Holidays: Check your Expectations
Holidays: It’s the most wonderful time of the year—food is plentiful, gifts are wrapped, and the entire family is gathered together. Holiday season truly is something special.
But it can also be a time of unmet expectations, disappointment, angst, and family quarrels.
Our own expectations of how the holidays should go are often the sole reason we’re disappointed in the end. We expect everyone to get along merrily, plans to run smoothly, family trauma to be forgotten, and arguments to be zilch.
We all have an idea of what our perfect holiday season looks like, and when reality doesn’t match expectation, stress builds and relationships can be damaged. This year, let’s do things differently. Let’s forget expectations and accept life for what it is—beautiful, chaotic, and sometimes far from perfect.
Here are 6 tips for managing your holiday expectations and soaking up the magic of the season.
- Be Realistic. No family is perfect, which means no family celebration is either. Instead of seeing mishaps and missteps as letdowns, view them as opportunities to exercise flexibility and resilience. Just because the turkey burned or your cousin was late to the party, doesn’t mean all is lost. Laugh it off and recognize that one day it’ll make for a great family story.
- If the issue is other people’s expectations, like children asking for gifts outside your budget, set aside time to discuss realistic expectations with them and explain that the holidays aren’t about extravagant gifts—they’re about family, joy, and gratefulness.
- Get Ahead of It. If you’re anticipating specific quarrels or difficult conversations during get togethers, spend time reminding everyone you’re looking forward to fun, laughter, and unforgettable moments together. Then create an environment that’s light-hearted, fosters fun, and keeps everyone entertained. If you’re able to get ahead of stressful situations, you can often diffuse them before they start.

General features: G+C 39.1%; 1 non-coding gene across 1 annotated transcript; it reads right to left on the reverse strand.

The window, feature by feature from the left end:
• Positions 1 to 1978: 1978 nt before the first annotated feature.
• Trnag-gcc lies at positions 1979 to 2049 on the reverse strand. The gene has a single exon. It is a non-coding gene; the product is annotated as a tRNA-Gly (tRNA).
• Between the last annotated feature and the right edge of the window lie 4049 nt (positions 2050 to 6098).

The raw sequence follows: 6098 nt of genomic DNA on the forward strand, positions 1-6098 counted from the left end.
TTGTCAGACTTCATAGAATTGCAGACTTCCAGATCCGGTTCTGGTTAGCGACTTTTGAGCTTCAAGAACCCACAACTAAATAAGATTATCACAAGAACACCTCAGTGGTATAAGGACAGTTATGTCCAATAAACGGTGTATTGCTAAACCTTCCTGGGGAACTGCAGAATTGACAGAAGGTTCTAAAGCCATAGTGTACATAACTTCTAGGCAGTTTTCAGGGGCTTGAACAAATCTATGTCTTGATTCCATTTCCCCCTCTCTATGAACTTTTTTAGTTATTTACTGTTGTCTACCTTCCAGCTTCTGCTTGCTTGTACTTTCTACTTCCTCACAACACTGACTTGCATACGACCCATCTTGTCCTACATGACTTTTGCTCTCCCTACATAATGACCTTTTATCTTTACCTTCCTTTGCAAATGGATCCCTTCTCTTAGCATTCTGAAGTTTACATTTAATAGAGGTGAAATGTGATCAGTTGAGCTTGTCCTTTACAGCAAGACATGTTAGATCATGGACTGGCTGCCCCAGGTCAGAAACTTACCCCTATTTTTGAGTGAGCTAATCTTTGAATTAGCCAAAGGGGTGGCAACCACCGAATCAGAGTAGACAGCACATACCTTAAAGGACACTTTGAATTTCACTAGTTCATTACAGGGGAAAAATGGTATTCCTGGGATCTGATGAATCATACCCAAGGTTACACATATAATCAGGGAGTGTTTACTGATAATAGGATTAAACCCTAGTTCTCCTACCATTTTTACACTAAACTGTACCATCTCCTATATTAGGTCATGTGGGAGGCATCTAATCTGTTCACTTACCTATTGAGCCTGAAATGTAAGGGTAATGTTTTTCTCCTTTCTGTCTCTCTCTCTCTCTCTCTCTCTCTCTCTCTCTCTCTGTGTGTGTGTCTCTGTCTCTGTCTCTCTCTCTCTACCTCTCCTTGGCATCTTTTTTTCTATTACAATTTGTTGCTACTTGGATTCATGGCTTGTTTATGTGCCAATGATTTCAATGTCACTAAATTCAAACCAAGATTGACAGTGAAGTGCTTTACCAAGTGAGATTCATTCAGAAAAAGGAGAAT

- Set Healthy Boundaries. It’s vital to set boundaries with those you love. Boundaries inform others of what you’re willing and not willing to do, and take the responsibility for their reactions off of you. Need help setting boundaries? This post on our Instagram has 4 great tips to help you create boundaries with confidence.
- Take Time for You. You may feel like you have to be everything to everyone, especially with the hustle and bustle of the holiday season. Recognize this as an unrealistic expectation you’ve set for yourself and give yourself permission to handle one thing at a time. Feeling overwhelmed? Take a step back and do something that brings you joy and peace, like going for a walk, watching a favorite movie, or simply grabbing a book and cuddling up.
- Talk About It. The holidays are not a time to “fake it till you make it.” No one should feel compelled to keep quiet about their concerns or act like everything’s perfect when it’s not. If there’s something you’re worried about prior to holiday celebrations, have a respectful, calm conversation with those involved voicing your concerns and setting a plan of action moving forward. Remember, it’s always best to go directly to the source instead of gossiping or venting with people who aren’t involved.
- Focus On Love. At the end of the day, the holidays are about spreading joy and love to those we care about. The only person you can control is yourself—so lead with love, sprinkle joy, be kind, and shake off as much drama as you can. For more on fighting anger with love, check out our blog post.
Unfortunately, holidays rarely live up to the expectations seen on sappy TV movies or in cheesy Hallmark cards—and that’s OK! But if you check your expectations and choose to make the best of whatever comes your way, the holidays truly can be one of the most magical times of the year.
If you’re feeling overwhelmed or stressed about the upcoming holiday season, we’d love to help you prepare for what’s to come and map out realistic expectations before diving into a complicated turkey dinner. Get in touch today and let’s get started.